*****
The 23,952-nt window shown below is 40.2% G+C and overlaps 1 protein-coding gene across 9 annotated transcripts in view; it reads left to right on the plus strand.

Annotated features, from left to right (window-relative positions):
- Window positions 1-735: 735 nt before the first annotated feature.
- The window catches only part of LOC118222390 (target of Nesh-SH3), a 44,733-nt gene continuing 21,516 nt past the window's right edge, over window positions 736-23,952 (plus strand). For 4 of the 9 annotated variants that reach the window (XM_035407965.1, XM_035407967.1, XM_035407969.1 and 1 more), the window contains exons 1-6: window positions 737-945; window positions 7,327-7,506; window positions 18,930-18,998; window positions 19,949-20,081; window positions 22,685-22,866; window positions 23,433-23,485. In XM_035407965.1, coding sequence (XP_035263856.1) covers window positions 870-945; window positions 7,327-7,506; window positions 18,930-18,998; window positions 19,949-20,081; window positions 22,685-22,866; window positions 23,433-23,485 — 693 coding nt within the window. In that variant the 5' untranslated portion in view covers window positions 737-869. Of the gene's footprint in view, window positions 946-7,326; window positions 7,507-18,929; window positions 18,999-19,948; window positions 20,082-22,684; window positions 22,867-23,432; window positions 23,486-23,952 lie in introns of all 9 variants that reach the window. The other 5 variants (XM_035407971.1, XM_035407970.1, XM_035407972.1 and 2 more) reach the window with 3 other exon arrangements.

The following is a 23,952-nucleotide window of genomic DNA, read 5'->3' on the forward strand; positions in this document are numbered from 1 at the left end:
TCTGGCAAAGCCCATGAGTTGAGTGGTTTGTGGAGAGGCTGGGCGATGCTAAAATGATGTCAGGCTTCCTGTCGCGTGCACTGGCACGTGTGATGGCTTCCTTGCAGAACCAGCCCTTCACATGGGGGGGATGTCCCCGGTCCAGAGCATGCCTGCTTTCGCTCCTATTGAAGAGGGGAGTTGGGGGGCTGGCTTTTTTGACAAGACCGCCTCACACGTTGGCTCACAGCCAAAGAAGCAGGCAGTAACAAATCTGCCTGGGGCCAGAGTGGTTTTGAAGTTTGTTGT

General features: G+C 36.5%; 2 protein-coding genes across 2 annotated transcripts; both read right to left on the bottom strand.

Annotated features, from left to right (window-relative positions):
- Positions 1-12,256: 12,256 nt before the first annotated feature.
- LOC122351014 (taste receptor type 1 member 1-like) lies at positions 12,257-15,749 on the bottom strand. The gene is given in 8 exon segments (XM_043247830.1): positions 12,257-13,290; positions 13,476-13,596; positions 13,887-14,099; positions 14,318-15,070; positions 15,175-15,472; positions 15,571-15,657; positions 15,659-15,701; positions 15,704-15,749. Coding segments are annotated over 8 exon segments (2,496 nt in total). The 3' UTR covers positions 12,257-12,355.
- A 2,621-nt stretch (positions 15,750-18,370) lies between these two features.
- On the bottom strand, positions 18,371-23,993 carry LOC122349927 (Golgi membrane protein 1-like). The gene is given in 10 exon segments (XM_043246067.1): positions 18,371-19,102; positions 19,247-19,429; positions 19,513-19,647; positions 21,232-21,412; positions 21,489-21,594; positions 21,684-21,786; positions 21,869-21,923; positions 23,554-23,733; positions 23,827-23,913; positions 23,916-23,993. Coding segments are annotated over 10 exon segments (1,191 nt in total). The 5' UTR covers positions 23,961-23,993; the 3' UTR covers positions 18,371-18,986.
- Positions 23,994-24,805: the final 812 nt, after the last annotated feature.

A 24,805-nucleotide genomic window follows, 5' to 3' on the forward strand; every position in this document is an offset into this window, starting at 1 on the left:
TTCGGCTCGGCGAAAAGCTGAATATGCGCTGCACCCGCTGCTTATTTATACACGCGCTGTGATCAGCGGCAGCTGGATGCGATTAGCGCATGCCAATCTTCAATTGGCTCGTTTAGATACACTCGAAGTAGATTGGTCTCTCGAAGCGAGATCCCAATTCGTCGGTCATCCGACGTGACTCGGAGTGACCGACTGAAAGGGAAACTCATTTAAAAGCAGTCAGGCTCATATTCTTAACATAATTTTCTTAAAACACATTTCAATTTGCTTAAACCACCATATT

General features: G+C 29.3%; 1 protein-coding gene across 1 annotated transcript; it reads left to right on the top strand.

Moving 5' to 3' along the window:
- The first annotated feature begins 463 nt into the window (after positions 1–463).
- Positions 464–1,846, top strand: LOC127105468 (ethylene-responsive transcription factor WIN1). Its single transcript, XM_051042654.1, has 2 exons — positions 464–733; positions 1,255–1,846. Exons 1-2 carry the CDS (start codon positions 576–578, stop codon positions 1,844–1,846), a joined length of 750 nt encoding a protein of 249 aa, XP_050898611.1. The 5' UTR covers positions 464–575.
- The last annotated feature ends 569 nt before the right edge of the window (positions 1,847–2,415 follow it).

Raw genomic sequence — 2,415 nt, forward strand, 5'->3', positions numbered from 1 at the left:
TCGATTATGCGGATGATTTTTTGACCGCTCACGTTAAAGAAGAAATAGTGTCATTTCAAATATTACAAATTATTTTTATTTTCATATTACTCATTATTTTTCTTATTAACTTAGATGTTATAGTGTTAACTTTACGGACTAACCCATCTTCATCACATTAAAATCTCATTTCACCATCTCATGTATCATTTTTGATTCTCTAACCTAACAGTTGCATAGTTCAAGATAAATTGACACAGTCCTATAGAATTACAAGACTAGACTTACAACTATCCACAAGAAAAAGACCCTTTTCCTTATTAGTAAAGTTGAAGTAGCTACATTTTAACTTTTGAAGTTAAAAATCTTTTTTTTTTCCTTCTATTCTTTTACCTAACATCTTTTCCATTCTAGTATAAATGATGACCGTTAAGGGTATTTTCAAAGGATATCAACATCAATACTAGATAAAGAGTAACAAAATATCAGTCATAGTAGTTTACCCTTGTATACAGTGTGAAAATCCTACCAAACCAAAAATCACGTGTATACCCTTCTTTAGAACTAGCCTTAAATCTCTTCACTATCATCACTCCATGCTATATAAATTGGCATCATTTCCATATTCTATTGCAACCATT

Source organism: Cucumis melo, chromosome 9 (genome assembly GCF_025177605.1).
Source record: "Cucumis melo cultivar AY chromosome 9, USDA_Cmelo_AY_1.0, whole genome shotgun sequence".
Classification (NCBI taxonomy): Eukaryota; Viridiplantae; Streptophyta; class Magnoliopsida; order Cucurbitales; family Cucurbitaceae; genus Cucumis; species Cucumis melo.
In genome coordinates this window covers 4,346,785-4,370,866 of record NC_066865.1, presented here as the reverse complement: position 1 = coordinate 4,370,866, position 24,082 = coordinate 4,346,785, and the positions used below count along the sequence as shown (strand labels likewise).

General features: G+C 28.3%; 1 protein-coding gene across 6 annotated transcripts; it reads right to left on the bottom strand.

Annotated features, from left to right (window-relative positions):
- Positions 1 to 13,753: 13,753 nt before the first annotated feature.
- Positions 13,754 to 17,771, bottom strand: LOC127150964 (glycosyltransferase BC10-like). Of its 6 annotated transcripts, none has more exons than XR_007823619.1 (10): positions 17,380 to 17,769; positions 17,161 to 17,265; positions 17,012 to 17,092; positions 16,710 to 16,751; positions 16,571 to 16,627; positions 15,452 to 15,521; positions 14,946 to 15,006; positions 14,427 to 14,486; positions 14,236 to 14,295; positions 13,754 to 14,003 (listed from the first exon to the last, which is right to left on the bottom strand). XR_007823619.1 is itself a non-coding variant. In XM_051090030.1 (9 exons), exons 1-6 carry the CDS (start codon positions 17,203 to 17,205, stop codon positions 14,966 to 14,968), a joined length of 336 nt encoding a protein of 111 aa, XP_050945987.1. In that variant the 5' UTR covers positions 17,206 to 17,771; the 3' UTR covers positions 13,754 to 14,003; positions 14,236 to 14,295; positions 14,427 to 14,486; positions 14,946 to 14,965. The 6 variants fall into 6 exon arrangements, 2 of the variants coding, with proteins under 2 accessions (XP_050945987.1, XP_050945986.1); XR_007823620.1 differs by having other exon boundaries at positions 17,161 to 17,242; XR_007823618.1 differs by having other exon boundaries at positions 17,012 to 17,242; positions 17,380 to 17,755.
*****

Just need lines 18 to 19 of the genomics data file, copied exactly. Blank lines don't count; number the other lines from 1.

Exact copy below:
- The first annotated feature begins 463 nt into the window (after positions 1–463).
- Positions 464–1,846, top strand: LOC127105468 (ethylene-responsive transcription factor WIN1). Its single transcript, XM_051042654.1, has 2 exons — positions 464–733; positions 1,255–1,846. Exons 1-2 carry the CDS (start codon positions 576–578, stop codon positions 1,844–1,846), a joined length of 750 nt encoding a protein of 249 aa, XP_050898611.1. The 5' UTR covers positions 464–575.